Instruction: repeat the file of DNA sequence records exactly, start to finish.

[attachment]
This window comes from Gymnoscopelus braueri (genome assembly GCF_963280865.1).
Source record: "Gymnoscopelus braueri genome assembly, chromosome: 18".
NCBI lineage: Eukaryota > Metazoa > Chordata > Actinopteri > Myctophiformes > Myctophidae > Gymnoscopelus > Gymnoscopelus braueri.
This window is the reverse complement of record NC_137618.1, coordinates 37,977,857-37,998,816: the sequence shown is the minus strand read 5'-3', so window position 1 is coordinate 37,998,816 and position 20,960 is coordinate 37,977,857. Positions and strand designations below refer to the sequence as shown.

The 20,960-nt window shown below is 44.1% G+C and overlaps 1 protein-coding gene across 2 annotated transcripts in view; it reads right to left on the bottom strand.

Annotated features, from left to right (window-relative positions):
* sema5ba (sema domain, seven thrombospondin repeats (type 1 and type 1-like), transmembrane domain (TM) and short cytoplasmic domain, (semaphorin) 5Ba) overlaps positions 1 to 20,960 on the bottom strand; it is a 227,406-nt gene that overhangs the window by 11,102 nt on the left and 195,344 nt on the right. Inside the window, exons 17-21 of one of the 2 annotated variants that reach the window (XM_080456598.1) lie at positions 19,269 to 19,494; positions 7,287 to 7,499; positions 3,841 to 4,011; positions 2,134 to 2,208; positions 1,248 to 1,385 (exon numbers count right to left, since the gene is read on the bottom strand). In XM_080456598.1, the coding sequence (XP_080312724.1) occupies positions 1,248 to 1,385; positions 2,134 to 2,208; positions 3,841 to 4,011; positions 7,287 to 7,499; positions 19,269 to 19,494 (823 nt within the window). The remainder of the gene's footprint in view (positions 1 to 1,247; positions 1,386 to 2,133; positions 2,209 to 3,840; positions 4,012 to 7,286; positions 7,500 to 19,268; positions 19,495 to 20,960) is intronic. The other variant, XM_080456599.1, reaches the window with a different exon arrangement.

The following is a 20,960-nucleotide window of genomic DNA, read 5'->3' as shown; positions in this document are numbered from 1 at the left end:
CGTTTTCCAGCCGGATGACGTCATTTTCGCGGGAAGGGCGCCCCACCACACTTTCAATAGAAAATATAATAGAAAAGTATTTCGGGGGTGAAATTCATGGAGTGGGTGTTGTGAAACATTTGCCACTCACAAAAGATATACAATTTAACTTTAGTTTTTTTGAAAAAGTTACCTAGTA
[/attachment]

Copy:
This window comes from Gymnoscopelus braueri (genome assembly GCF_963280865.1).
Source record: "Gymnoscopelus braueri genome assembly, chromosome: 18".
NCBI lineage: Eukaryota > Metazoa > Chordata > Actinopteri > Myctophiformes > Myctophidae > Gymnoscopelus > Gymnoscopelus braueri.
This window is the reverse complement of record NC_137618.1, coordinates 37,977,857-37,998,816: the sequence shown is the minus strand read 5'-3', so window position 1 is coordinate 37,998,816 and position 20,960 is coordinate 37,977,857. Positions and strand designations below refer to the sequence as shown.

The 20,960-nt window shown below is 44.1% G+C and overlaps 1 protein-coding gene across 2 annotated transcripts in view; it reads right to left on the bottom strand.

Annotated features, from left to right (window-relative positions):
* sema5ba (sema domain, seven thrombospondin repeats (type 1 and type 1-like), transmembrane domain (TM) and short cytoplasmic domain, (semaphorin) 5Ba) overlaps positions 1 to 20,960 on the bottom strand; it is a 227,406-nt gene that overhangs the window by 11,102 nt on the left and 195,344 nt on the right. Inside the window, exons 17-21 of one of the 2 annotated variants that reach the window (XM_080456598.1) lie at positions 19,269 to 19,494; positions 7,287 to 7,499; positions 3,841 to 4,011; positions 2,134 to 2,208; positions 1,248 to 1,385 (exon numbers count right to left, since the gene is read on the bottom strand). In XM_080456598.1, the coding sequence (XP_080312724.1) occupies positions 1,248 to 1,385; positions 2,134 to 2,208; positions 3,841 to 4,011; positions 7,287 to 7,499; positions 19,269 to 19,494 (823 nt within the window). The remainder of the gene's footprint in view (positions 1 to 1,247; positions 1,386 to 2,133; positions 2,209 to 3,840; positions 4,012 to 7,286; positions 7,500 to 19,268; positions 19,495 to 20,960) is intronic. The other variant, XM_080456599.1, reaches the window with a different exon arrangement.

The following is a 20,960-nucleotide window of genomic DNA, read 5'->3' as shown; positions in this document are numbered from 1 at the left end:
CGTTTTCCAGCCGGATGACGTCATTTTCGCGGGAAGGGCGCCCCACCACACTTTCAATAGAAAATATAATAGAAAAGTATTTCGGGGGTGAAATTCATGGAGTGGGTGTTGTGAAACATTTGCCACTCACAAAAGATATACAATTTAACTTTAGTTTTTTTGAAAAAGTTACCTAGTA